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Remote field monitor

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Neil WeaverRemote field monitor
by on Jun 23, 2009 at 9:09:52 pm

Does such a thing exist, or am I in dreamland?

A lot of my work is location based, me and a camera-op on highly mobile shoots - following people actually on the job -no actors, no set-ups. It often means I don't get to see what's been shot until after the fact - when it's not always possible to go for another take. Generally speaking, I use camera ops I know and trust and we go into each shoot knowing what we want out of it. But I would still like to be able to view what's being shot as it's being shot.

So is there such a thing as a phantom powered, wireless field monitor that means I get to see what's going on without risking me, the camera op, the on-screen talent or any passers-by, tripping over or getting throttled by a connecting cable?

Thanks in advance...

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Kai CheongRe: Remote field monitor
by on Jun 25, 2009 at 3:19:49 pm

What we use on shoot currently is a lightweight 8" Ikan V8000W monitor, attached to our Sony Z1-P camera using component cables [we got the 2m one - not too long or too short]. It also takes S-Video and HDMI.

It's a decent monitor for it's price range - though we kinda just realized it's STILL a little overscanned [no underscan function]. Which presented some problems when we were shooting with a Letus adapter recently.

A lot of our shoots also involve running around but nothing overly adventurous yet. My director likes being close to the DP while shooting, so he could point out some details when needed. That's why the cables are still ok.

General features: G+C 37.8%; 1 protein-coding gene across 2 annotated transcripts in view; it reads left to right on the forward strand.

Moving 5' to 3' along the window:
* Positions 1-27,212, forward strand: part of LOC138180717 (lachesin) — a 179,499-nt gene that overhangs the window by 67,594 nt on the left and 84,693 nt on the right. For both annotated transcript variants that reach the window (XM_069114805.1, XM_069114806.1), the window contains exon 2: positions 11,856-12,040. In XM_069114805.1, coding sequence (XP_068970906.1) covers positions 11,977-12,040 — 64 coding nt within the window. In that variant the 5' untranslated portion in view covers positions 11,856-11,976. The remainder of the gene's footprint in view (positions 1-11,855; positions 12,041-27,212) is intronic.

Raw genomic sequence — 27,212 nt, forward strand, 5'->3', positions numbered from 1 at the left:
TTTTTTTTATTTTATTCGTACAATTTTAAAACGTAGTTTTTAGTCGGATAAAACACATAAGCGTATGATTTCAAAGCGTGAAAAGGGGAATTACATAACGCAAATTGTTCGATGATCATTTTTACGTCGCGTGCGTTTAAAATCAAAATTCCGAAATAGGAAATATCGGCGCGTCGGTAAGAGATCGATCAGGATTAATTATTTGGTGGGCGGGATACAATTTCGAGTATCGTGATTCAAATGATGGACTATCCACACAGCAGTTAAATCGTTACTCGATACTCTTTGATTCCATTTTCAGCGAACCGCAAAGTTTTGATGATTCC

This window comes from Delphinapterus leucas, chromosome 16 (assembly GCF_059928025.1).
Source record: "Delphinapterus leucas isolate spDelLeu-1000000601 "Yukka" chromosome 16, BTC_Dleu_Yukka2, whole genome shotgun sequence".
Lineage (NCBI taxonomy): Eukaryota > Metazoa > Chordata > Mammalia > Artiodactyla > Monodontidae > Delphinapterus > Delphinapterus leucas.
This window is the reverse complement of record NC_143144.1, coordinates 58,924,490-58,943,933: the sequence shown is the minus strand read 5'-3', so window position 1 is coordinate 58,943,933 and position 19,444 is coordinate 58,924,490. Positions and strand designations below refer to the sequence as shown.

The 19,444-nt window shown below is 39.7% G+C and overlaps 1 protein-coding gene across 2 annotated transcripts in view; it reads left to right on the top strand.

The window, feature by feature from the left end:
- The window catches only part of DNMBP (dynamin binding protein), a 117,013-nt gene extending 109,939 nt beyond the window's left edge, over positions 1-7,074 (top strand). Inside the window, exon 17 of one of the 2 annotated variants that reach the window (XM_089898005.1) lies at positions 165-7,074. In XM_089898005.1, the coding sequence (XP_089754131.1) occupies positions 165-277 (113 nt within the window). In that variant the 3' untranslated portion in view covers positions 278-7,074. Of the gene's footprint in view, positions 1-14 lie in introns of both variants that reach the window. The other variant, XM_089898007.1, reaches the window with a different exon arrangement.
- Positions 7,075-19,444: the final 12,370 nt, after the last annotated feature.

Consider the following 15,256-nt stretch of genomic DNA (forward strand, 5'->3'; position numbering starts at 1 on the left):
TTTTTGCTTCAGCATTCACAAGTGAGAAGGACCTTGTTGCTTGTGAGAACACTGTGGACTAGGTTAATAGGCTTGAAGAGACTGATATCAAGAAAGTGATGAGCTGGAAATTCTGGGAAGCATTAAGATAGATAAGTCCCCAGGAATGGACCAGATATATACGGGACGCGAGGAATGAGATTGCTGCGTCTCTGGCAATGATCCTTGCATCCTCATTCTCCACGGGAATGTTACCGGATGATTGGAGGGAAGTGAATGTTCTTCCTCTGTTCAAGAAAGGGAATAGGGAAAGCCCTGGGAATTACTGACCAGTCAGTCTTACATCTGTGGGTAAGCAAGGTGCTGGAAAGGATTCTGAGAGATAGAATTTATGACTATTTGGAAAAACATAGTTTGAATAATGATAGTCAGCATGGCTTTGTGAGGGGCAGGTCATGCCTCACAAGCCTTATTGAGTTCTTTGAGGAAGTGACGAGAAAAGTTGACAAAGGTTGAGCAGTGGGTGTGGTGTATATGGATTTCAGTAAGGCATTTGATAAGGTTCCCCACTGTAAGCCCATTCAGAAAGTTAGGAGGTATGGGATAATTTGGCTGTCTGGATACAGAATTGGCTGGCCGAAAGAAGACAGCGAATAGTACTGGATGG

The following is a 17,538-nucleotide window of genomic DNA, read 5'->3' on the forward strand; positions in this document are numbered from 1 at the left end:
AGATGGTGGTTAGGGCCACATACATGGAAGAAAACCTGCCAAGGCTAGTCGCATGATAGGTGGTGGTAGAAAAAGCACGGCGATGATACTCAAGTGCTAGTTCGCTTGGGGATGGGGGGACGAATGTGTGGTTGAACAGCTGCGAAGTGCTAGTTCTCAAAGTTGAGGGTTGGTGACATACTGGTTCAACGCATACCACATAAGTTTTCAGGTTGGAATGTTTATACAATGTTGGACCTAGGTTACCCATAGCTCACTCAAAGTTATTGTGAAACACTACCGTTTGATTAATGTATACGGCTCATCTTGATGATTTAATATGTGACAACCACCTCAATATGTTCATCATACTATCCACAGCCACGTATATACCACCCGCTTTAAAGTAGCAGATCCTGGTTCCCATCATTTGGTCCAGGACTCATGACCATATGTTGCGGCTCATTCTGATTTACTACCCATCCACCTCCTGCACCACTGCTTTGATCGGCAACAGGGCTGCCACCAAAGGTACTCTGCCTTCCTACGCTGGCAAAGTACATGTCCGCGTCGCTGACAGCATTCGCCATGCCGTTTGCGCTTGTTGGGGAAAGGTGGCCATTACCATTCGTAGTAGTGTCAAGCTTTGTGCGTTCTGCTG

So far, we haven't hurt anybody [or equipment] in the process...

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Bill DavisRe: Remote field monitor
by on Jun 28, 2009 at 8:10:33 pm

It's perfectly possible, just not particularly cheap or easy - particularly the "unteathered" part.

You'd need 2.4Ghz wireless video transmission and reception units, battery power adapters and an LCD monitor screen. Depending on how robust and bullet proof you'd probably be looking at between $1000 and $3000 to make it happen sorta reliably. (I say "sorta" cuz when you use radio-wave anything, interference is always an issue)

Wired is easy. Wireless is not so much.

I'd question, tho, how much you'd actually use it even if you got it to work. I base that on the fact that years ago, I got a smoking blowout deal on the historically venerable Sony RM VJ-1 video microphone unit - which had a lovely 3.5" LCD screen in a handheld unit COMPLETE with zoom and focus controls in a sleek handheld unit tethered back to my camera. I guses the idea was that a producer/reporter could become a 1 man band.

It's been sitting in a box for about 10 years now and I don't think I ever took it in the field more than twice.

In practice, nobody who has much sense goes to shoot anything important without a confidence monitor somewhere on a cart. And it's easier to just walk to that to get a REAL look at the picture than to carry something around.

I'm shooting more with my Canon 5d these days, and it has an app that sends a live view picture to my iPhone, so maybe possibly, this might change the way I look at hand held monitors in the future - but right now, I'm not holding my breath.